Ontario's first vegan food truck hits Hamilton streets
Chase and Cindy Thomson were driving their new green food truck down the QEW to Niagara-on-the-Lake for their first ever event.
Chase, who normally never speeds, barrels down the highway to make it in time, and notices the gauge inching higher and higher.
"Boom!" he said, recounting their story, complete with sound effects.
The coolant goes flying through the cab, smoke and green goo everywhere.
The married Hamilton couple use big arm gestures, talk over each other and laugh as they explain their foray into food trucking. The Thomsons are the new owners of Karma ChaMEALeon Veggie Culture Club, Ontario's first vegan food truck.
They thought they were finished before they ever started, but then came good karma.
"We were rescued by vegetarian bike riders," Cindy exclaimed.
They may have been covered in green cooling slime, but it was still a sign for the Thomsons that everything would be ok.
"That feels like so long ago," Chase said as he turned to his wife.
It was just a few weeks ago on May 31. The couple purchased their truck on May 10, Chase's 40th birthday, and went full speed ahead to get a license and get serving. It all happened within a month.
"Ever since we took the first step, it's worked out for us, so we feel we're moving in the right direction," Chase said.
The Thomsons have the first vegan truck in Ontario, in a pretty meaty food-truck world, so they did have their insecurities.
"Is any one going to come?" Cindy said. "But that's who we are and that's what we want to be."
Their first service with the big, green truck was a bit of a test — it was, in fact, a burger throw-down at the Upper Gage Garage last week.
"We were anxious, especially going to a burger thrown down at a garage, thinking wrongly I'm sure, everybody is stereotypically wanting a juicy burger, but a lot of people came out for us," Chase said. "I think we made a number of converts."
Hamilton Cheese Steak
Along with their signature Sunshine veggie burger, Karma was serving up a 'Hamilton Cheese Steak' (the difference? It's made with seitan, a wheat-based meat substitute and "It's served on the streets of Hamilton," Chase said).
A no-piggy pulled pork will be another staple on the Karma ChaMEALeon menu, with jack fruit replacing the pork. That's one of the clever recipes the culinary-inclined Chase found doing research and testing ingredients.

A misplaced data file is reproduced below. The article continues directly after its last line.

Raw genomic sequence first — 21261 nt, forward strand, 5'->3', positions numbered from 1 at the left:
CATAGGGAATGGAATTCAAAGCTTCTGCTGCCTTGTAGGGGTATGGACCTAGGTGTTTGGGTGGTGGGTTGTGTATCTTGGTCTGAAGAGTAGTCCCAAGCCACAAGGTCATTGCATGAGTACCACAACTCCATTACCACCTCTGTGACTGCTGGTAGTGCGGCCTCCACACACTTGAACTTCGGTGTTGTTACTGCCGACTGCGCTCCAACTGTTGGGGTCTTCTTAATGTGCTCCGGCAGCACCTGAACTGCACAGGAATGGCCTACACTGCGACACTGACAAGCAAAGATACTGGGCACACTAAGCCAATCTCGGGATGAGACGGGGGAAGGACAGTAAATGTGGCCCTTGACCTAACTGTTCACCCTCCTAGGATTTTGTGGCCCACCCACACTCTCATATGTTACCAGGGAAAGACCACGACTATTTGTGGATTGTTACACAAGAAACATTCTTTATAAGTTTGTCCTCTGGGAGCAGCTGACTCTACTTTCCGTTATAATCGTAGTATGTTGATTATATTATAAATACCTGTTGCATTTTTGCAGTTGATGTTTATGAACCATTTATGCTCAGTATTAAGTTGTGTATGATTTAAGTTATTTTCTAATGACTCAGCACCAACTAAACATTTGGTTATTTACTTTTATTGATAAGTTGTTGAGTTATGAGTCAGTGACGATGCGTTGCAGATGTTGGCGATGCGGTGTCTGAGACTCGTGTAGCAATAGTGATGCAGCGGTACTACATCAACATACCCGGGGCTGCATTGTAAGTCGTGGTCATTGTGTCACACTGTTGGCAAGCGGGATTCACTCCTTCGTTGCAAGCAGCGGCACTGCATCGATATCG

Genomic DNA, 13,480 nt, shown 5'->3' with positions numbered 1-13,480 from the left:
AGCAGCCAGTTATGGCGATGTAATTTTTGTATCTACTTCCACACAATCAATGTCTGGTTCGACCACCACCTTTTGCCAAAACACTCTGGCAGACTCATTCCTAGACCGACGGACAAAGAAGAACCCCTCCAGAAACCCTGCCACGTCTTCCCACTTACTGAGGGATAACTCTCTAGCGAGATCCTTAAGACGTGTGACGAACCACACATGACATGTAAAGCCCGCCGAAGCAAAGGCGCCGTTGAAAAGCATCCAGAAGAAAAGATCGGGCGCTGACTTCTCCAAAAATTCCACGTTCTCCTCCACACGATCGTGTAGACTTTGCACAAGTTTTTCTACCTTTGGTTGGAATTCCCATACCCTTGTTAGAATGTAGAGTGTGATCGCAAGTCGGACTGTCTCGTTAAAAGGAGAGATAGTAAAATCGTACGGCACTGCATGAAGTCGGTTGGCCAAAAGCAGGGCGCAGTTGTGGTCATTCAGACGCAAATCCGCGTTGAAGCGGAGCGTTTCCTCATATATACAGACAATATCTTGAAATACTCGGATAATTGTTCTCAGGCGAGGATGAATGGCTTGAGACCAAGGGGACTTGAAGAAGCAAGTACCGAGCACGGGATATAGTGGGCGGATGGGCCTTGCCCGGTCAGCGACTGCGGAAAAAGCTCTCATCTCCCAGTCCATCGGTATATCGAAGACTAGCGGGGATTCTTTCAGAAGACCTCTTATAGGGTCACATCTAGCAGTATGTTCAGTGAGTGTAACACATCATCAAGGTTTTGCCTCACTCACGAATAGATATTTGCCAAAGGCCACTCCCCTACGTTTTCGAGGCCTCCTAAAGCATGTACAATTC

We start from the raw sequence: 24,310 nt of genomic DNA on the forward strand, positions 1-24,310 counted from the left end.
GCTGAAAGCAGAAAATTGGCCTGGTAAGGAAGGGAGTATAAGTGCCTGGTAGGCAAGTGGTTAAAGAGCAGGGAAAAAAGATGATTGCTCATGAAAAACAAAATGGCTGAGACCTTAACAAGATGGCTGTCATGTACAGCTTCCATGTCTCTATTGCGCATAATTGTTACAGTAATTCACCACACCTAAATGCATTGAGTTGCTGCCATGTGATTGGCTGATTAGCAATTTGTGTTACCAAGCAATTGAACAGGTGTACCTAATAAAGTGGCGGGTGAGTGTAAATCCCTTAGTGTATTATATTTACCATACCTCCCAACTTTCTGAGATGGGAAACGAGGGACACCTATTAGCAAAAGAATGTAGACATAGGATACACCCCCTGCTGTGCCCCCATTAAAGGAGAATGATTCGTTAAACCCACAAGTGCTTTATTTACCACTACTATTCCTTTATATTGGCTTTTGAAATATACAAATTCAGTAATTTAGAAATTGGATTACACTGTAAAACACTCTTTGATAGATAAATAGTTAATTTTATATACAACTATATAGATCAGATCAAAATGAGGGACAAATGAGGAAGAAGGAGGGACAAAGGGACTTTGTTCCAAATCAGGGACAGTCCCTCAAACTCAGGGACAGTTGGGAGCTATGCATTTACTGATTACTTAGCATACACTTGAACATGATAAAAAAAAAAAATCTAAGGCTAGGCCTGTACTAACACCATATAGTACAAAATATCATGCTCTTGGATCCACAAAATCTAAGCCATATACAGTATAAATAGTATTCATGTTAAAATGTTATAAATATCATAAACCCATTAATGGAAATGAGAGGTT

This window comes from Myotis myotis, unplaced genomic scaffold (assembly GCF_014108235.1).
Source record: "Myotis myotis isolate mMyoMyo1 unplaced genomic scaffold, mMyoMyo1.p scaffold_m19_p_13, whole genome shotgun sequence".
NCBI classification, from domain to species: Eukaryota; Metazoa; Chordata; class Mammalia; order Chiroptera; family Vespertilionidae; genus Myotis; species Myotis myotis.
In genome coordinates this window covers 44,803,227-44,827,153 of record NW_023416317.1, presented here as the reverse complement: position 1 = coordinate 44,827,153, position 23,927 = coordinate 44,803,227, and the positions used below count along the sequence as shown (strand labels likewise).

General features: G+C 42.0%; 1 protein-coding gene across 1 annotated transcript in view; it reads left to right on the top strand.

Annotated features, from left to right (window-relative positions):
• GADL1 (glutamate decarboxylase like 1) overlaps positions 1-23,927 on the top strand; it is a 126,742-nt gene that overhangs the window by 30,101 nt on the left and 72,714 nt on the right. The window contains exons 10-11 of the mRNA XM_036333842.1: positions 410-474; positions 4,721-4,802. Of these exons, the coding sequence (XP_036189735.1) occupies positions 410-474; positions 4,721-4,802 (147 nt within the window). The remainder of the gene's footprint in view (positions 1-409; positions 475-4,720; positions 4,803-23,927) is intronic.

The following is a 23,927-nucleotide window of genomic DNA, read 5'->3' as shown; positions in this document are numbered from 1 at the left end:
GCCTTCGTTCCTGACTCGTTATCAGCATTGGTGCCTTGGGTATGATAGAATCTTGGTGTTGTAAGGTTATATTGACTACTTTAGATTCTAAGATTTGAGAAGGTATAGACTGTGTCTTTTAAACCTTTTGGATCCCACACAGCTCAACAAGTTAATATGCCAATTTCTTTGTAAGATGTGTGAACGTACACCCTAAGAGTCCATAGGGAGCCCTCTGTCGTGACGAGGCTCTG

"It's used as a meat substitute in Sri Lanka," Chase said. "[The texture] is really similar to pulled pork."
The Thomsons are conscious not only of how their vegan creations taste, but how they feel on the palate.
"I understand texture is something that is missing [from vegetarian meals]," Chase said. "We try to provide that."
Cindy, the vegetarian of the couple, nods in agreement.
Despite their new business being housed in a bright, green truck, Cindy said the idea for Karma ChaMEALeon came from an "unhappy place."
"We really needed to change our lives," said Cindy, a health professional. "We thought about what makes us happy."
Cindy, who is used to facilitating meetings at work, busted out the poster paper one night and the couple brainstormed ideas for a new business. Chase loves to cook and Cindy loves working with people, and with Hamilton's bustling food truck culture, Karma ChaMEALeon fit the bill.
They both worked in the food industry during high school and university, so "it came back full-circle," Chase said.
The couple's focus on sustainability and community is leading to partnerships with various groups. The first is Oliver's Garden, a backyard garden project for charity. The Thomsons will feature a special menu item with the tomatoes grown from Oliver's Garden throughout the summer. Part of the proceeds will go back to the charity.
It's reasons like that one that makes the Thomsons are glad they became entrepreneurs in Hamilton.
"It's really inspiring that someone can open a truck here," Chase said.